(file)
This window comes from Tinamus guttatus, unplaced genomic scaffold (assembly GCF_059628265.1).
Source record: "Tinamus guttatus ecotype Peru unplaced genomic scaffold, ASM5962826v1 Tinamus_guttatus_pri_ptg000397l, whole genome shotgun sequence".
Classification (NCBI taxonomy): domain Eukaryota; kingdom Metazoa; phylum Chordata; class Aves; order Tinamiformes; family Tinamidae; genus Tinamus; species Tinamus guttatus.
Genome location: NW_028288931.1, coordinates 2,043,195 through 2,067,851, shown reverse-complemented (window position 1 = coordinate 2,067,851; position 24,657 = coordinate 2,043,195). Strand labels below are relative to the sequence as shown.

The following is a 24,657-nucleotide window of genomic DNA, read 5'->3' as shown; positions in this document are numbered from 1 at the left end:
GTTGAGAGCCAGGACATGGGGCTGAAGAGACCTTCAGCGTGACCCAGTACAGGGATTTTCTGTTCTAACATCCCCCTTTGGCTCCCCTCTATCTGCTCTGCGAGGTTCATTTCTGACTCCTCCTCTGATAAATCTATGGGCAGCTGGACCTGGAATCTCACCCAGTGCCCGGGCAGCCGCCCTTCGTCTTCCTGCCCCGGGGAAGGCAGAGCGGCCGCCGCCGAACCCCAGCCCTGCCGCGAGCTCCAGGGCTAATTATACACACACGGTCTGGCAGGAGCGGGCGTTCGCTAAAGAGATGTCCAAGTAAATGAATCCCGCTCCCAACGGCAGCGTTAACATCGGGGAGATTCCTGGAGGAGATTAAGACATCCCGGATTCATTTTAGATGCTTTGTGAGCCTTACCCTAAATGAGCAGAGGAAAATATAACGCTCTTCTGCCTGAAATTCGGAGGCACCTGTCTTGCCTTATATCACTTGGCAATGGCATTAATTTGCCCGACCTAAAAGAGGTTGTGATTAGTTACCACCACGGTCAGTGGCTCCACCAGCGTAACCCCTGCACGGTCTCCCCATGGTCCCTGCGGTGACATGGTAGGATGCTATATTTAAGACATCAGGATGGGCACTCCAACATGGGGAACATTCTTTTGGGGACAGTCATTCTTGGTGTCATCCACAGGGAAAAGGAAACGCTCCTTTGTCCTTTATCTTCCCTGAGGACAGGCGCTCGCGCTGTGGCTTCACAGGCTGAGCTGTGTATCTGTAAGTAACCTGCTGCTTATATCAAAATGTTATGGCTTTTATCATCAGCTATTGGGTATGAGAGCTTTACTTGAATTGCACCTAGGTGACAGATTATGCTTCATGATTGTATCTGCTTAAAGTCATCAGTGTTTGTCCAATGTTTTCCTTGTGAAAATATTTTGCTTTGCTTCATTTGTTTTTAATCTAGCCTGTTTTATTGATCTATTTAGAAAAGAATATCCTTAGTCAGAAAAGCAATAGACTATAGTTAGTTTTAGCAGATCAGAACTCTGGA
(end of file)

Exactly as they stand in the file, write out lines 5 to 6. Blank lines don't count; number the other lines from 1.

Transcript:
The following is a 24,657-nucleotide window of genomic DNA, read 5'->3' as shown; positions in this document are numbered from 1 at the left end:
GTTGAGAGCCAGGACATGGGGCTGAAGAGACCTTCAGCGTGACCCAGTACAGGGATTTTCTGTTCTAACATCCCCCTTTGGCTCCCCTCTATCTGCTCTGCGAGGTTCATTTCTGACTCCTCCTCTGATAAATCTATGGGCAGCTGGACCTGGAATCTCACCCAGTGCCCGGGCAGCCGCCCTTCGTCTTCCTGCCCCGGGGAAGGCAGAGCGGCCGCCGCCGAACCCCAGCCCTGCCGCGAGCTCCAGGGCTAATTATACACACACGGTCTGGCAGGAGCGGGCGTTCGCTAAAGAGATGTCCAAGTAAATGAATCCCGCTCCCAACGGCAGCGTTAACATCGGGGAGATTCCTGGAGGAGATTAAGACATCCCGGATTCATTTTAGATGCTTTGTGAGCCTTACCCTAAATGAGCAGAGGAAAATATAACGCTCTTCTGCCTGAAATTCGGAGGCACCTGTCTTGCCTTATATCACTTGGCAATGGCATTAATTTGCCCGACCTAAAAGAGGTTGTGATTAGTTACCACCACGGTCAGTGGCTCCACCAGCGTAACCCCTGCACGGTCTCCCCATGGTCCCTGCGGTGACATGGTAGGATGCTATATTTAAGACATCAGGATGGGCACTCCAACATGGGGAACATTCTTTTGGGGACAGTCATTCTTGGTGTCATCCACAGGGAAAAGGAAACGCTCCTTTGTCCTTTATCTTCCCTGAGGACAGGCGCTCGCGCTGTGGCTTCACAGGCTGAGCTGTGTATCTGTAAGTAACCTGCTGCTTATATCAAAATGTTATGGCTTTTATCATCAGCTATTGGGTATGAGAGCTTTACTTGAATTGCACCTAGGTGACAGATTATGCTTCATGATTGTATCTGCTTAAAGTCATCAGTGTTTGTCCAATGTTTTCCTTGTGAAAATATTTTGCTTTGCTTCATTTGTTTTTAATCTAGCCTGTTTTATTGATCTATTTAGAAAAGAATATCCTTAGTCAGAAAAGCAATAGACTATAGTTAGTTTTAGCAGATCAGAACTCTGGA